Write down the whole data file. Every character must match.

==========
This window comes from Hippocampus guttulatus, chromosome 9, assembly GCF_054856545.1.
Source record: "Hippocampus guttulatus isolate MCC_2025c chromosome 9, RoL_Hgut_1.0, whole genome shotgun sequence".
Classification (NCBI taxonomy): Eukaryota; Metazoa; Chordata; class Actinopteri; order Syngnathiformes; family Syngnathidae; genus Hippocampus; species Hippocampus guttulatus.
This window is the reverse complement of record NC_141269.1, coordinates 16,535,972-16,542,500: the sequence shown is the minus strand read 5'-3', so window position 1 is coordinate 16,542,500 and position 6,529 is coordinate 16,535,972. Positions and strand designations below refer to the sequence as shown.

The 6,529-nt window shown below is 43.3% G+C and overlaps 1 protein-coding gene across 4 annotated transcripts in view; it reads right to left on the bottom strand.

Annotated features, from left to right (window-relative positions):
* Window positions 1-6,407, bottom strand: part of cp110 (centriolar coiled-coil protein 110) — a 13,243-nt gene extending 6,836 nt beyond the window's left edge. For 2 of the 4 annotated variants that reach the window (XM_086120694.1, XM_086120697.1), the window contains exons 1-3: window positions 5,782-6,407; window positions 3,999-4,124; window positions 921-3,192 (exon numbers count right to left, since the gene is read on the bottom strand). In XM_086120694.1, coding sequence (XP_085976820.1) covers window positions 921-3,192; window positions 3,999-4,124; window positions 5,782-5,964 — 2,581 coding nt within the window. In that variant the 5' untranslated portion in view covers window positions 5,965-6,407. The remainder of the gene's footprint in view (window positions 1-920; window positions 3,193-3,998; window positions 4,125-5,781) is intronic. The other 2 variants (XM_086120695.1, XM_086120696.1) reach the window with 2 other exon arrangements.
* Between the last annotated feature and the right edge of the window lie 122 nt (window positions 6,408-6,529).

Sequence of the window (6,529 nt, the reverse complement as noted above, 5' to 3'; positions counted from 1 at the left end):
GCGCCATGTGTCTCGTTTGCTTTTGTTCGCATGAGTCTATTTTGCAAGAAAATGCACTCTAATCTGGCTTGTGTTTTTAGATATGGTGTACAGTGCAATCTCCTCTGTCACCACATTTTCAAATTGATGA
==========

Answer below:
This window comes from Hippocampus guttulatus, chromosome 9, assembly GCF_054856545.1.
Source record: "Hippocampus guttulatus isolate MCC_2025c chromosome 9, RoL_Hgut_1.0, whole genome shotgun sequence".
Classification (NCBI taxonomy): Eukaryota; Metazoa; Chordata; class Actinopteri; order Syngnathiformes; family Syngnathidae; genus Hippocampus; species Hippocampus guttulatus.
This window is the reverse complement of record NC_141269.1, coordinates 16,535,972-16,542,500: the sequence shown is the minus strand read 5'-3', so window position 1 is coordinate 16,542,500 and position 6,529 is coordinate 16,535,972. Positions and strand designations below refer to the sequence as shown.

The 6,529-nt window shown below is 43.3% G+C and overlaps 1 protein-coding gene across 4 annotated transcripts in view; it reads right to left on the bottom strand.

Annotated features, from left to right (window-relative positions):
* Window positions 1-6,407, bottom strand: part of cp110 (centriolar coiled-coil protein 110) — a 13,243-nt gene extending 6,836 nt beyond the window's left edge. For 2 of the 4 annotated variants that reach the window (XM_086120694.1, XM_086120697.1), the window contains exons 1-3: window positions 5,782-6,407; window positions 3,999-4,124; window positions 921-3,192 (exon numbers count right to left, since the gene is read on the bottom strand). In XM_086120694.1, coding sequence (XP_085976820.1) covers window positions 921-3,192; window positions 3,999-4,124; window positions 5,782-5,964 — 2,581 coding nt within the window. In that variant the 5' untranslated portion in view covers window positions 5,965-6,407. The remainder of the gene's footprint in view (window positions 1-920; window positions 3,193-3,998; window positions 4,125-5,781) is intronic. The other 2 variants (XM_086120695.1, XM_086120696.1) reach the window with 2 other exon arrangements.
* Between the last annotated feature and the right edge of the window lie 122 nt (window positions 6,408-6,529).

Sequence of the window (6,529 nt, the reverse complement as noted above, 5' to 3'; positions counted from 1 at the left end):
GCGCCATGTGTCTCGTTTGCTTTTGTTCGCATGAGTCTATTTTGCAAGAAAATGCACTCTAATCTGGCTTGTGTTTTTAGATATGGTGTACAGTGCAATCTCCTCTGTCACCACATTTTCAAATTGATGA